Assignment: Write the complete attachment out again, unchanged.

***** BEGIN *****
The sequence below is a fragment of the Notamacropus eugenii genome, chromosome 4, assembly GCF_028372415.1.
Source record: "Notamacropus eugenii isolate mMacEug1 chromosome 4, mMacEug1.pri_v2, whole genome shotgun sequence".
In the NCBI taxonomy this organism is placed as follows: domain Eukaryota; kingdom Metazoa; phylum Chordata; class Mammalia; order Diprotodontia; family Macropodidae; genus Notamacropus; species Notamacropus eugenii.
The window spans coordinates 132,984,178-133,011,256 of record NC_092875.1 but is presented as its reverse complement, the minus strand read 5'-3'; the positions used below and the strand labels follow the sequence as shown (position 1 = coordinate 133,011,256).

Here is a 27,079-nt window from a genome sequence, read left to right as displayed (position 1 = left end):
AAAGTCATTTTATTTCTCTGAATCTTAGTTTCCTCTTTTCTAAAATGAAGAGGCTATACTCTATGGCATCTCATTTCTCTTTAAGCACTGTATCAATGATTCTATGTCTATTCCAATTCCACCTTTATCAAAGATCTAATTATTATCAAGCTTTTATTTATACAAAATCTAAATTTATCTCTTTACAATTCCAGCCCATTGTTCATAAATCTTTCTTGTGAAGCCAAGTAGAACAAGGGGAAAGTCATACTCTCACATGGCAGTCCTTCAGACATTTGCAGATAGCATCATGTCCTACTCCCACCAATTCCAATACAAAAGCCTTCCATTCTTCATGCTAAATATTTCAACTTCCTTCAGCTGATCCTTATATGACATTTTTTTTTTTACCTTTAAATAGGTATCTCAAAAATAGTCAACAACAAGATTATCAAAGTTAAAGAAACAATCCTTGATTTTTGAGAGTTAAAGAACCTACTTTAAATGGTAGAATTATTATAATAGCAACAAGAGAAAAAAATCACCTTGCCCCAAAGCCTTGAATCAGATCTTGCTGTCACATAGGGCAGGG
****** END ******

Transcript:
The sequence below is a fragment of the Notamacropus eugenii genome, chromosome 4, assembly GCF_028372415.1.
Source record: "Notamacropus eugenii isolate mMacEug1 chromosome 4, mMacEug1.pri_v2, whole genome shotgun sequence".
In the NCBI taxonomy this organism is placed as follows: domain Eukaryota; kingdom Metazoa; phylum Chordata; class Mammalia; order Diprotodontia; family Macropodidae; genus Notamacropus; species Notamacropus eugenii.
The window spans coordinates 132,984,178-133,011,256 of record NC_092875.1 but is presented as its reverse complement, the minus strand read 5'-3'; the positions used below and the strand labels follow the sequence as shown (position 1 = coordinate 133,011,256).

Here is a 27,079-nt window from a genome sequence, read left to right as displayed (position 1 = left end):
AAAGTCATTTTATTTCTCTGAATCTTAGTTTCCTCTTTTCTAAAATGAAGAGGCTATACTCTATGGCATCTCATTTCTCTTTAAGCACTGTATCAATGATTCTATGTCTATTCCAATTCCACCTTTATCAAAGATCTAATTATTATCAAGCTTTTATTTATACAAAATCTAAATTTATCTCTTTACAATTCCAGCCCATTGTTCATAAATCTTTCTTGTGAAGCCAAGTAGAACAAGGGGAAAGTCATACTCTCACATGGCAGTCCTTCAGACATTTGCAGATAGCATCATGTCCTACTCCCACCAATTCCAATACAAAAGCCTTCCATTCTTCATGCTAAATATTTCAACTTCCTTCAGCTGATCCTTATATGACATTTTTTTTTTTACCTTTAAATAGGTATCTCAAAAATAGTCAACAACAAGATTATCAAAGTTAAAGAAACAATCCTTGATTTTTGAGAGTTAAAGAACCTACTTTAAATGGTAGAATTATTATAATAGCAACAAGAGAAAAAAATCACCTTGCCCCAAAGCCTTGAATCAGATCTTGCTGTCACATAGGGCAGGG